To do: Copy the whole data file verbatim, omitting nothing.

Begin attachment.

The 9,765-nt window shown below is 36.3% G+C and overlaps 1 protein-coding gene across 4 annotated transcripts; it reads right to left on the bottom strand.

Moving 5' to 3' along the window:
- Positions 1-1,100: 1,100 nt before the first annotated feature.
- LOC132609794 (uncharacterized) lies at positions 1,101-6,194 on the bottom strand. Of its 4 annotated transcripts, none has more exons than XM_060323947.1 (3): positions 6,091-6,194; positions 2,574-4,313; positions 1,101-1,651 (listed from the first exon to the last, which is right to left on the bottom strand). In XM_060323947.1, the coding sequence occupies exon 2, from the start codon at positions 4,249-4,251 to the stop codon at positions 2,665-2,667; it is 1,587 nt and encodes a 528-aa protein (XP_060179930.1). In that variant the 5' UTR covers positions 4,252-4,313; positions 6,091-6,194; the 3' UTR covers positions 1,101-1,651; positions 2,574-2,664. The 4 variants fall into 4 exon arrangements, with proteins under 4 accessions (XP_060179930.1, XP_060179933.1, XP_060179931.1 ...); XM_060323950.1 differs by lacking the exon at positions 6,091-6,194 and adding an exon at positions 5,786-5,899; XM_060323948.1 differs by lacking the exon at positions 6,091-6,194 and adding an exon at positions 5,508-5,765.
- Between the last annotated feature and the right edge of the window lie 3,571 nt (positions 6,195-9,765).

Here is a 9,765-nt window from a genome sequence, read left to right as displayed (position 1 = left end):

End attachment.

The 9,765-nt window shown below is 36.3% G+C and overlaps 1 protein-coding gene across 4 annotated transcripts; it reads right to left on the bottom strand.

Moving 5' to 3' along the window:
- Positions 1-1,100: 1,100 nt before the first annotated feature.
- LOC132609794 (uncharacterized) lies at positions 1,101-6,194 on the bottom strand. Of its 4 annotated transcripts, none has more exons than XM_060323947.1 (3): positions 6,091-6,194; positions 2,574-4,313; positions 1,101-1,651 (listed from the first exon to the last, which is right to left on the bottom strand). In XM_060323947.1, the coding sequence occupies exon 2, from the start codon at positions 4,249-4,251 to the stop codon at positions 2,665-2,667; it is 1,587 nt and encodes a 528-aa protein (XP_060179930.1). In that variant the 5' UTR covers positions 4,252-4,313; positions 6,091-6,194; the 3' UTR covers positions 1,101-1,651; positions 2,574-2,664. The 4 variants fall into 4 exon arrangements, with proteins under 4 accessions (XP_060179930.1, XP_060179933.1, XP_060179931.1 ...); XM_060323950.1 differs by lacking the exon at positions 6,091-6,194 and adding an exon at positions 5,786-5,899; XM_060323948.1 differs by lacking the exon at positions 6,091-6,194 and adding an exon at positions 5,508-5,765.
- Between the last annotated feature and the right edge of the window lie 3,571 nt (positions 6,195-9,765).

Here is a 9,765-nt window from a genome sequence, read left to right as displayed (position 1 = left end):